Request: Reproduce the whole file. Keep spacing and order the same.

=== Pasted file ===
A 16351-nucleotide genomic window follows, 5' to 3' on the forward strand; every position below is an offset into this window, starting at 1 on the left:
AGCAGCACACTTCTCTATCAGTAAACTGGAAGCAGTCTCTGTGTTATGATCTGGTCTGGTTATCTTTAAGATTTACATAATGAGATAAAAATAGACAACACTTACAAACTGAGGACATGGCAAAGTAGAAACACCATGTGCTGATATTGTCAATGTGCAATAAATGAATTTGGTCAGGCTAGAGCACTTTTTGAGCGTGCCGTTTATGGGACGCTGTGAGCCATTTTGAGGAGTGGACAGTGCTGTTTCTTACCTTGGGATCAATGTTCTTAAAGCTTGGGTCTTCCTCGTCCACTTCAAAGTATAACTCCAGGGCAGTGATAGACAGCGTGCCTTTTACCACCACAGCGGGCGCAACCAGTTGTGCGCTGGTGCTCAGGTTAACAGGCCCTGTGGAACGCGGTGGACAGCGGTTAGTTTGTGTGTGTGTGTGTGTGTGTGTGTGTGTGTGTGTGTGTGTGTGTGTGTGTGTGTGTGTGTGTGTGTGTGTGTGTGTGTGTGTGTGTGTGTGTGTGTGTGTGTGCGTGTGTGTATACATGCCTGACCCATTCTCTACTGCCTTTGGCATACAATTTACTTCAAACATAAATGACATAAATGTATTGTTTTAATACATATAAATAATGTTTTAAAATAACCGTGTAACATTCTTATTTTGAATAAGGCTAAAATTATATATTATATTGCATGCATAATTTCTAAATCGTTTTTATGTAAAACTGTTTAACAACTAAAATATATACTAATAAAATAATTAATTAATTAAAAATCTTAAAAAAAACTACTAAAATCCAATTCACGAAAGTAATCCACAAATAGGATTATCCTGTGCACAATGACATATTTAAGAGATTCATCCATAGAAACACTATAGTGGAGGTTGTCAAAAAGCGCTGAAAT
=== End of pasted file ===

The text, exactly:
A 16351-nucleotide genomic window follows, 5' to 3' on the forward strand; every position below is an offset into this window, starting at 1 on the left:
AGCAGCACACTTCTCTATCAGTAAACTGGAAGCAGTCTCTGTGTTATGATCTGGTCTGGTTATCTTTAAGATTTACATAATGAGATAAAAATAGACAACACTTACAAACTGAGGACATGGCAAAGTAGAAACACCATGTGCTGATATTGTCAATGTGCAATAAATGAATTTGGTCAGGCTAGAGCACTTTTTGAGCGTGCCGTTTATGGGACGCTGTGAGCCATTTTGAGGAGTGGACAGTGCTGTTTCTTACCTTGGGATCAATGTTCTTAAAGCTTGGGTCTTCCTCGTCCACTTCAAAGTATAACTCCAGGGCAGTGATAGACAGCGTGCCTTTTACCACCACAGCGGGCGCAACCAGTTGTGCGCTGGTGCTCAGGTTAACAGGCCCTGTGGAACGCGGTGGACAGCGGTTAGTTTGTGTGTGTGTGTGTGTGTGTGTGTGTGTGTGTGTGTGTGTGTGTGTGTGTGTGTGTGTGTGTGTGTGTGTGTGTGTGTGTGTGTGTGTGTGTGTGTGTGTGTGCGTGTGTGTATACATGCCTGACCCATTCTCTACTGCCTTTGGCATACAATTTACTTCAAACATAAATGACATAAATGTATTGTTTTAATACATATAAATAATGTTTTAAAATAACCGTGTAACATTCTTATTTTGAATAAGGCTAAAATTATATATTATATTGCATGCATAATTTCTAAATCGTTTTTATGTAAAACTGTTTAACAACTAAAATATATACTAATAAAATAATTAATTAATTAAAAATCTTAAAAAAAACTACTAAAATCCAATTCACGAAAGTAATCCACAAATAGGATTATCCTGTGCACAATGACATATTTAAGAGATTCATCCATAGAAACACTATAGTGGAGGTTGTCAAAAAGCGCTGAAAT